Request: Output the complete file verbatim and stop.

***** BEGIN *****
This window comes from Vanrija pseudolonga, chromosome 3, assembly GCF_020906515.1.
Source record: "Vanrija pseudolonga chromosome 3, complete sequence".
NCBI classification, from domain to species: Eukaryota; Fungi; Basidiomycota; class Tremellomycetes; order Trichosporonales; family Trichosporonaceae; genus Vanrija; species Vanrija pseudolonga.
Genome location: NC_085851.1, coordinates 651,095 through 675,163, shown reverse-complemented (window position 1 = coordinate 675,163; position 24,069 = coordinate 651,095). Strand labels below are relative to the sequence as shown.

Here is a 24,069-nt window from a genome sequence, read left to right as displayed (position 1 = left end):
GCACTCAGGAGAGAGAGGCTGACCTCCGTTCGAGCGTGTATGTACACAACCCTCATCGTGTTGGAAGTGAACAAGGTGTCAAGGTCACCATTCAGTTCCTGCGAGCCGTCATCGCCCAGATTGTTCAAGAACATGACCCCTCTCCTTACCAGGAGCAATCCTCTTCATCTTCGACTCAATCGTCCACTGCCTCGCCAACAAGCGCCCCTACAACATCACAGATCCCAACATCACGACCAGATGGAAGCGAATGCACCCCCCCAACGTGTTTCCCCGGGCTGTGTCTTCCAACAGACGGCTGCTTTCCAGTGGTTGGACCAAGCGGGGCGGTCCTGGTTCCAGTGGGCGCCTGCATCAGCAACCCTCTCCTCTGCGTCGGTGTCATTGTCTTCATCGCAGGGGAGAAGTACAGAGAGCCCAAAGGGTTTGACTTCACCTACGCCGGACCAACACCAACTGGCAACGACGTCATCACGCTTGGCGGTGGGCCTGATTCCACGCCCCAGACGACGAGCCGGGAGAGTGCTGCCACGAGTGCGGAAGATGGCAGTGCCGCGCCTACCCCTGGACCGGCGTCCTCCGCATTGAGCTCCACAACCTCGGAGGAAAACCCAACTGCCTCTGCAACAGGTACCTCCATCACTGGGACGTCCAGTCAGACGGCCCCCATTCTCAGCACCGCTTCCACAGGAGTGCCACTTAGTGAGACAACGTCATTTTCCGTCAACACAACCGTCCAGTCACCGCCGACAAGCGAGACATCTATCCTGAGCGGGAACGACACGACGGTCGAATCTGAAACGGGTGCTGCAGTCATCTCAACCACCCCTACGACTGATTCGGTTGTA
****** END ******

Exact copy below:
This window comes from Vanrija pseudolonga, chromosome 3, assembly GCF_020906515.1.
Source record: "Vanrija pseudolonga chromosome 3, complete sequence".
NCBI classification, from domain to species: Eukaryota; Fungi; Basidiomycota; class Tremellomycetes; order Trichosporonales; family Trichosporonaceae; genus Vanrija; species Vanrija pseudolonga.
Genome location: NC_085851.1, coordinates 651,095 through 675,163, shown reverse-complemented (window position 1 = coordinate 675,163; position 24,069 = coordinate 651,095). Strand labels below are relative to the sequence as shown.

Here is a 24,069-nt window from a genome sequence, read left to right as displayed (position 1 = left end):
GCACTCAGGAGAGAGAGGCTGACCTCCGTTCGAGCGTGTATGTACACAACCCTCATCGTGTTGGAAGTGAACAAGGTGTCAAGGTCACCATTCAGTTCCTGCGAGCCGTCATCGCCCAGATTGTTCAAGAACATGACCCCTCTCCTTACCAGGAGCAATCCTCTTCATCTTCGACTCAATCGTCCACTGCCTCGCCAACAAGCGCCCCTACAACATCACAGATCCCAACATCACGACCAGATGGAAGCGAATGCACCCCCCCAACGTGTTTCCCCGGGCTGTGTCTTCCAACAGACGGCTGCTTTCCAGTGGTTGGACCAAGCGGGGCGGTCCTGGTTCCAGTGGGCGCCTGCATCAGCAACCCTCTCCTCTGCGTCGGTGTCATTGTCTTCATCGCAGGGGAGAAGTACAGAGAGCCCAAAGGGTTTGACTTCACCTACGCCGGACCAACACCAACTGGCAACGACGTCATCACGCTTGGCGGTGGGCCTGATTCCACGCCCCAGACGACGAGCCGGGAGAGTGCTGCCACGAGTGCGGAAGATGGCAGTGCCGCGCCTACCCCTGGACCGGCGTCCTCCGCATTGAGCTCCACAACCTCGGAGGAAAACCCAACTGCCTCTGCAACAGGTACCTCCATCACTGGGACGTCCAGTCAGACGGCCCCCATTCTCAGCACCGCTTCCACAGGAGTGCCACTTAGTGAGACAACGTCATTTTCCGTCAACACAACCGTCCAGTCACCGCCGACAAGCGAGACATCTATCCTGAGCGGGAACGACACGACGGTCGAATCTGAAACGGGTGCTGCAGTCATCTCAACCACCCCTACGACTGATTCGGTTGTA